It wasn't because they hadn't drawn up plans, or because they hadn't rehearsed what they would do in case their fears came to pass. It was because the federal government had down-sized FEMA and had, over the last five years, refused to heed New Orleans' pleas for money to defend the city against exactly such a natural disaster.

The National Guard, which would have been among the first responders, is largely in Iraq, fighting a war they were not meant to.

Disasters have many layers. Physical destruction and the consequent disruptions are one part. There are also the psychological, social, political and economic disruptions which follow. Natural disasters become catastrophes when human beings don't act intelligently or in time.

Twenty-five years ago, when Hurricane Allen seemed headed for Jamaica's south coast and specifically for Portmore, I was one of a group which convinced the prime minister to come to our assistance in an emergency movement of about 50,000 people from low-lying Portmore within about 14 hours.

At the time, we were in the throes of planning what later became the Office of Disaster Preparedness . Most of what we managed to do was seat of the pants improvisation. But had the hurricane struck Portmore, we would have saved the lives of thousands of people.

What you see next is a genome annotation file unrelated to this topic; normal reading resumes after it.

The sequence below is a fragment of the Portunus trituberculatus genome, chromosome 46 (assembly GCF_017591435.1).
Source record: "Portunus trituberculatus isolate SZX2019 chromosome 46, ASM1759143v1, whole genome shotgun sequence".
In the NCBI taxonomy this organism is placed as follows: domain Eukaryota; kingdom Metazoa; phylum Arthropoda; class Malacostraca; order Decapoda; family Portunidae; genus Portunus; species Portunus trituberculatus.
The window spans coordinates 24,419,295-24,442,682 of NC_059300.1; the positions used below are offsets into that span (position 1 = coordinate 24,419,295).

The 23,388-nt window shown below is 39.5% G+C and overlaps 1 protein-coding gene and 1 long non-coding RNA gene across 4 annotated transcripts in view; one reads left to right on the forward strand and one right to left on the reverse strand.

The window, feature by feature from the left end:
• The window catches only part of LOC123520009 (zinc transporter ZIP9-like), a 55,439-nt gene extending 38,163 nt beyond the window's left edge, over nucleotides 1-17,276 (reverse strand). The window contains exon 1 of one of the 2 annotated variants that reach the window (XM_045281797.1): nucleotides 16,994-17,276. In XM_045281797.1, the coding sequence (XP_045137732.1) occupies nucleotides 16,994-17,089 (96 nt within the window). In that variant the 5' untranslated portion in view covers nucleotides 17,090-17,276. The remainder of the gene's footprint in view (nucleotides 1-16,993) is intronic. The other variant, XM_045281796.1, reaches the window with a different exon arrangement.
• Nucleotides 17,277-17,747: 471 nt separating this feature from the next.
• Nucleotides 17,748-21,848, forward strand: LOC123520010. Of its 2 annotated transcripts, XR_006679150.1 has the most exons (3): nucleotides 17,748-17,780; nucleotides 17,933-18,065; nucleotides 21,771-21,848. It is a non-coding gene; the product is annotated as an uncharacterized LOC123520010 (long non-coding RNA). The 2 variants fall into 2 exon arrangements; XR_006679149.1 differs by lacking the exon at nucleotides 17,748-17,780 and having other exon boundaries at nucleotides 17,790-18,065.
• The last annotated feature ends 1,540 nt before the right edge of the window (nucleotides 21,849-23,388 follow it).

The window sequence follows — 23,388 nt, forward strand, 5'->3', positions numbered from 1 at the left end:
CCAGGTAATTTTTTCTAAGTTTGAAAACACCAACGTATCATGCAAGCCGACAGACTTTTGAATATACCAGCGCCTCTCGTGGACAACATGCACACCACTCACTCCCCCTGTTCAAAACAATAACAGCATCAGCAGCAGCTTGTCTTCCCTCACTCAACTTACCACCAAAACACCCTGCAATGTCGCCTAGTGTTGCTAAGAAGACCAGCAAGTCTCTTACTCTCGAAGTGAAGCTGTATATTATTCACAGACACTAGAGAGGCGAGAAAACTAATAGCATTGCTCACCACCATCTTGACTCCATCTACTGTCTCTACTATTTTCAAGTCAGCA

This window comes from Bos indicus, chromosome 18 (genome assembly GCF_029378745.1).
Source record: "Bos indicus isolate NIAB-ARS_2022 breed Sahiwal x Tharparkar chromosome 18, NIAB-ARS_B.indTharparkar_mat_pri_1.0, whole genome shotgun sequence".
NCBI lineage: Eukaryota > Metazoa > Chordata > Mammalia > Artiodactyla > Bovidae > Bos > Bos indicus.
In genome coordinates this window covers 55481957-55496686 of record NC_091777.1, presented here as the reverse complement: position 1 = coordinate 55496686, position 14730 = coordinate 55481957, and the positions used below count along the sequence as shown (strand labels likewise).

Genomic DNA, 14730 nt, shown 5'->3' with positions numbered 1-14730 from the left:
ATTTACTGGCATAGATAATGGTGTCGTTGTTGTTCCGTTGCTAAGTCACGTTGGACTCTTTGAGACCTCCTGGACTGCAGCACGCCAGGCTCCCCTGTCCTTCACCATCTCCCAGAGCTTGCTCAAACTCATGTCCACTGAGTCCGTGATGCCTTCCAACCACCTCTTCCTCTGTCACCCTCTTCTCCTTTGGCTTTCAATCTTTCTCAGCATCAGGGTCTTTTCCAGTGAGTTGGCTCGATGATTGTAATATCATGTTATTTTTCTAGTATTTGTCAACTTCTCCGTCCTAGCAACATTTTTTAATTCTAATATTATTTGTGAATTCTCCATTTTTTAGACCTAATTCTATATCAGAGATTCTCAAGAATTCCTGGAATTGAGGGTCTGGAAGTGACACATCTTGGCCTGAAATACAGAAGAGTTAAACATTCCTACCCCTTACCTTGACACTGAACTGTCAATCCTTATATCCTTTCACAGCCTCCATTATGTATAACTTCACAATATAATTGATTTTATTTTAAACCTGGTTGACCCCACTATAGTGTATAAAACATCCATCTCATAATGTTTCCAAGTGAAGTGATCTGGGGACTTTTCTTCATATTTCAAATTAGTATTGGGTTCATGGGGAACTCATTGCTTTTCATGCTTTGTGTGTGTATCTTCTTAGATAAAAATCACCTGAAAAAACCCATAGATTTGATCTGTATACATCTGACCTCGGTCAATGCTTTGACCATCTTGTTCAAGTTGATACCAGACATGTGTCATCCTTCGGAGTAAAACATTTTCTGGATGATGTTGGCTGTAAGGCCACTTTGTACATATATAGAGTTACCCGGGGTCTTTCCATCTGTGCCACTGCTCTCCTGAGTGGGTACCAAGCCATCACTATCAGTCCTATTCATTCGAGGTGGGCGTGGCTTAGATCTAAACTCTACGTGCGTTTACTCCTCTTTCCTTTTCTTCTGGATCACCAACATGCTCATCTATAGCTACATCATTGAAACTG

New Orleans had much more warning and many thousands were evacuated. But many of the people in New Orleans were too poor to arrange their own evacuation. They stayed behind because no one had thought to prepare for their problems.

But the catastrophe now developing in New Orleans has been years in the making and most of it is directly attributable to the idea that man can tame nature and that 'development' consists in putting down capital intensive works without considering other factors, like the weather, the geography and geology and most of all, the people.

The point of sustainable development is to increase economic prosperity while making sure that the benefits gained do not get wiped out by foreseeable hazards. In New Orleans, greed and capital prevailed over common sense.